Disguised Russian agents on Twitter rushed to deflect scandalous news about Donald Trump just before last year's presidential election while straining to refocus criticism on the mainstream media and Hillary Clinton's campaign, according to an Associated Press analysis of since-deleted accounts. Tweets by Russia-backed accounts such as "America_1st_" and "BatonRougeVoice" on October 7, 2016, actively pivoted away from news of an audio recording in which Trump made crude comments about groping women, and instead touted damaging emails hacked from Clinton's campaign chairman John Podesta. Since early this year, the extent of Russian intrusion to help Trump and hurt Clinton in the election has been the subject of both congressional scrutiny and a criminal investigation by special counsel Robert Mueller. In particular, those investigations are looking into the possibility of collusion between the Trump campaign and the Russians. AP's analysis illuminates the obvious strategy behind the Russian cyber meddling: swiftly react, distort and distract attention from any negative Trump news. The AP examined 36,210 tweets from Aug. 31, 2015, to Nov. 10, 2016, posted by 382 of the Russian accounts that Twitter shared with congressional investigators last week. Twitter deactivated the accounts, deleting the tweets and making them inaccessible on the internet. But a limited selection of the accounts' Twitter activity was retrieved by matching account handles against an archive obtained by AP. "MSM [the mainstream media] is at it again with Billy Bush recording ... What about telling Americans how Hillary defended a rapist and later laughed at his victim?" tweeted the America_1st_ account, which had 25,045 followers at its peak, according to metadata in the archive. The tweet went out the afternoon of Oct. 7, just hours after The Washington Post broke the story about Trump's comments to Bush, then host of Access Hollywood, about kissing, groping and trying to have sex with women, saying, "when you're a star, they let you do it." Within an hour of the Post's story, WikiLeaks unleashed its own bombshell about hacked email from Podesta's account, a release the Russian accounts had been foreshadowing for days. "WikiLeaks' [founder Julian] Assange signals release of documents before U.S. election," tweeted both "SpecialAffair" and "ScreamyMonkey" within a second of each other on Oct. 4. "SpecialAffair," an account describing itself as a "Political junkie in action," had 11,255 followers at the time. "ScreamyMonkey," self-described as a "First frontier.News aggregator," had 13,224. Both accounts were created within three days of each other in late December 2014. Twitter handed over the handles of 2,752 accounts it identified as coming from Russia's Internet Research Agency to congressional investigators ahead of the social media giant's Oct. 31 and Nov. 1 appearances on Capitol Hill. It said 9 percent of the tweets were election-related but didn't make the tweets themselves public. That makes the archive the AP obtained the most comprehensive historical picture so far of Russian activity on Twitter in the crucial run-up to the Nov. 8, 2016, vote. Twitter policy requires developers who archive its material to delete tweets from suspended accounts as soon as reasonably possible, unless doing so would violate the law or Twitter grants an exception. It's possible the existence of the deleted tweets in the archive obtained by the AP runs afoul of those rules. Earlier activity The Russian accounts didn't just spring into action at the last minute. They were similarly active at earlier points in the campaign. When Trump reversed himself on a lie about Barack Obama's birthplace on Sept. 17, declaring abruptly that Obama "was born in the United States, period," several Russian accounts chimed in to echo Trump's subsequent false claim that it was Clinton who had started the birther controversy. Others continued to push birther narratives. The Russian account TEN_GOP, which many mistook for the official account of the Tennessee Republican Party, linked to a video that claimed that Obama "admits he was born in Kenya." But the Russian accounts weren't in lockstep. The handle "hyddrox" retweeted a post by the anti-Trump billionaire Mark Cuban that the "MSM [mainstream media] is being suckered into chasing birther stories." On Sept. 15, Clinton returned to the campaign trail following a bout with pneumonia that caused her to stumble at a 9/11 memorial service. The Russian account "Pamela_Moore13" noted that her intro music was "I Feel Good" by James Brown — then observed that "James Brown died of pneumonia," a line that was repeated at least 11 times by Russian accounts, including by "Jenn_Abrams," which had 59,868 followers at the time. According to several obituaries, Brown died of congestive heart failure related to pneumonia. Racial discord also figured prominently in the tweets, just as it did with many of the ads Russian trolls had purchased on Facebook in the months leading up to and following the election. One Russian account, "Blacks4DTrump," tweeted a Trump quote on Sept. 16 in which he declared "it is the Democratic party that is the party of slavery, the party of Jim Crow & the party of opposition." TEN_GOP, meanwhile, asked followers to "SPREAD the msg of black pastor explaining why African-Americans should vote Donald Trump!"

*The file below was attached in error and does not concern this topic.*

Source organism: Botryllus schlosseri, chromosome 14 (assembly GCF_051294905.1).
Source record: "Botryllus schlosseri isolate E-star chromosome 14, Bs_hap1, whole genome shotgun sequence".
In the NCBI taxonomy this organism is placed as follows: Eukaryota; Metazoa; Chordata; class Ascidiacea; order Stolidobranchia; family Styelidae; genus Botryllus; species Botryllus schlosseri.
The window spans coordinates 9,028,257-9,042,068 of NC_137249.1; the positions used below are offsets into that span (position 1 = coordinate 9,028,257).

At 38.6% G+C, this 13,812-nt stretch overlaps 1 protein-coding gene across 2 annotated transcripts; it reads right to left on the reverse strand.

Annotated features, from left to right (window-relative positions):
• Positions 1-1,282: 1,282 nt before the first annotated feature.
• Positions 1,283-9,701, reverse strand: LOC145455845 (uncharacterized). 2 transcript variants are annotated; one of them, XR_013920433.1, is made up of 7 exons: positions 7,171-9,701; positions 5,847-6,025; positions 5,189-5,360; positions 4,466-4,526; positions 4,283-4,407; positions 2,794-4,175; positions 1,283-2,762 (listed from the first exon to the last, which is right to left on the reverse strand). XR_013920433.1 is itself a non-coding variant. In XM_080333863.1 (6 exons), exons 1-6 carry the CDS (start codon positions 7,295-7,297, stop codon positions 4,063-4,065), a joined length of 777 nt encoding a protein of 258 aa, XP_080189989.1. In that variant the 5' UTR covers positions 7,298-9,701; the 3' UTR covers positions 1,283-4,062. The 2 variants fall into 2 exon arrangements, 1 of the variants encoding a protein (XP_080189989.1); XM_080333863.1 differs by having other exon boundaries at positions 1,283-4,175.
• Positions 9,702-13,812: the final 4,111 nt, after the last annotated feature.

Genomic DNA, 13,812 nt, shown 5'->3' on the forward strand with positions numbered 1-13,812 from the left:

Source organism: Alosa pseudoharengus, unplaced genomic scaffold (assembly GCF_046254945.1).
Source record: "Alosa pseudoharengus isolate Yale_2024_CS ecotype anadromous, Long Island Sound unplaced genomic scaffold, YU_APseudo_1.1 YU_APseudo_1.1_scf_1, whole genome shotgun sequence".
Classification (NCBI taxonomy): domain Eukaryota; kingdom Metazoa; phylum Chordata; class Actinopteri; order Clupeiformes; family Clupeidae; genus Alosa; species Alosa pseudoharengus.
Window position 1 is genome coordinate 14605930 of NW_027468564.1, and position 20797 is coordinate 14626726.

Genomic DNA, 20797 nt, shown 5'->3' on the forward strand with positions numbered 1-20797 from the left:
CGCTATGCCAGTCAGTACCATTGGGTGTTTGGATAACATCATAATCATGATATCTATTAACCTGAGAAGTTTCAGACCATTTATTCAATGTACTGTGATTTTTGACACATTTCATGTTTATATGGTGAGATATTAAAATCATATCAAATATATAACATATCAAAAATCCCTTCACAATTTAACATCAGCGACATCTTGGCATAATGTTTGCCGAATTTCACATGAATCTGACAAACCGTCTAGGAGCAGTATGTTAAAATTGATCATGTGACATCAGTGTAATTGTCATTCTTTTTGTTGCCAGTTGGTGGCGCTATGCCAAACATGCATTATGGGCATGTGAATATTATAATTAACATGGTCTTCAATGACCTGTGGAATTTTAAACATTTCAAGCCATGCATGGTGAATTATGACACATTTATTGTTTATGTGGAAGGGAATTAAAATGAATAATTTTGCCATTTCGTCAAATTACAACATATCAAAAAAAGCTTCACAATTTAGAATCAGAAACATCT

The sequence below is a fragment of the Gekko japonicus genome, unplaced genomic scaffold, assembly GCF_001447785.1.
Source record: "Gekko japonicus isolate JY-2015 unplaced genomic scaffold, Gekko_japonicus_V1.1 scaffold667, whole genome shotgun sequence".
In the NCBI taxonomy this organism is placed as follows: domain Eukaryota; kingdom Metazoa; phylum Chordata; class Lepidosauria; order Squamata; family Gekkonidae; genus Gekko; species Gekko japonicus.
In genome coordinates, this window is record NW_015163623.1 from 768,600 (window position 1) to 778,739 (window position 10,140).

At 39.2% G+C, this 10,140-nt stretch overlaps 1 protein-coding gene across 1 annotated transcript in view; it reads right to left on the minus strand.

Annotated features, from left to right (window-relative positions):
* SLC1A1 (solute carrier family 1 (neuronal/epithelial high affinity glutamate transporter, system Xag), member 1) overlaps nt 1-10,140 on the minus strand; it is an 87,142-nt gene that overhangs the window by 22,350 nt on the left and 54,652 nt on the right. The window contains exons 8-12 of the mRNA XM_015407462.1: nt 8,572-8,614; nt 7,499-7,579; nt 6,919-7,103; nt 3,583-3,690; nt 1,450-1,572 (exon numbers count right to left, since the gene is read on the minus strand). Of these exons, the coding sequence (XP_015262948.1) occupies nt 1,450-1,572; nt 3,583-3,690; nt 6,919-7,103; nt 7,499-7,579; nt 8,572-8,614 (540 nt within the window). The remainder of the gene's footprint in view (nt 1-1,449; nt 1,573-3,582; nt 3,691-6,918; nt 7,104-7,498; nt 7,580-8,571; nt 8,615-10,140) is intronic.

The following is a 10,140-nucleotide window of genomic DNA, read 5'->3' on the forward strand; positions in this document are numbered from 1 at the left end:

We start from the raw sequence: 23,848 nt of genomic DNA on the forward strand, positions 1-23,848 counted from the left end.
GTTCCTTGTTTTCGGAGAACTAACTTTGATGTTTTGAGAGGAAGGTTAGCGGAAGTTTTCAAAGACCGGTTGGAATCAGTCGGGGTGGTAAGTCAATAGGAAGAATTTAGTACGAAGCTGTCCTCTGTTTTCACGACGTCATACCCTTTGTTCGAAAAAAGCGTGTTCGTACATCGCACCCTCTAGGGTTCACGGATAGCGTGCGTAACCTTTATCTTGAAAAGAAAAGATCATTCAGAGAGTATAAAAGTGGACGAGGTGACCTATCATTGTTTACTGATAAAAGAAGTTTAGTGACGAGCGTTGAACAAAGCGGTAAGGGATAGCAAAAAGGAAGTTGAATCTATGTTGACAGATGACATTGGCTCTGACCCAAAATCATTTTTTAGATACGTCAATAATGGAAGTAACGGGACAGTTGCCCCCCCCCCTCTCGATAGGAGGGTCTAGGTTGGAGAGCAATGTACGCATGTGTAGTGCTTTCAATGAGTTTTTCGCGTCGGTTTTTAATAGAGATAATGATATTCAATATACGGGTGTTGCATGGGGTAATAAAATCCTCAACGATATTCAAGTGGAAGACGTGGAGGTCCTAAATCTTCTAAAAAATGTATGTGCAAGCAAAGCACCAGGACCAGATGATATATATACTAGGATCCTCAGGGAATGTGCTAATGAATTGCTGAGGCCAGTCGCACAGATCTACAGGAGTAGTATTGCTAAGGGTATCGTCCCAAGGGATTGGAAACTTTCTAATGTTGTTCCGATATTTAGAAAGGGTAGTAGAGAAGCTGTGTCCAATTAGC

What's Mark Zuckerberg's biggest takeaway as he wraps up a year of travel to dozens of U.S. states? The importance of local communities. To this end, Facebook's CEO is announcing a program to boost small businesses and give people technical skills on and off Facebook. The move shows how intertwined Facebook has become not just in our social lives, but in entrepreneurs' economic survival and growth. Facebook says 70 million small businesses use its service. Only 6 million of them advertise. Called Community Boost, the program will visit 30 U.S. cities next year and work with local groups to train people in skills such as coding, building websites - and naturally, using Facebook for their business. Zuckerberg says the effort is not just about Facebook's business but its core mission.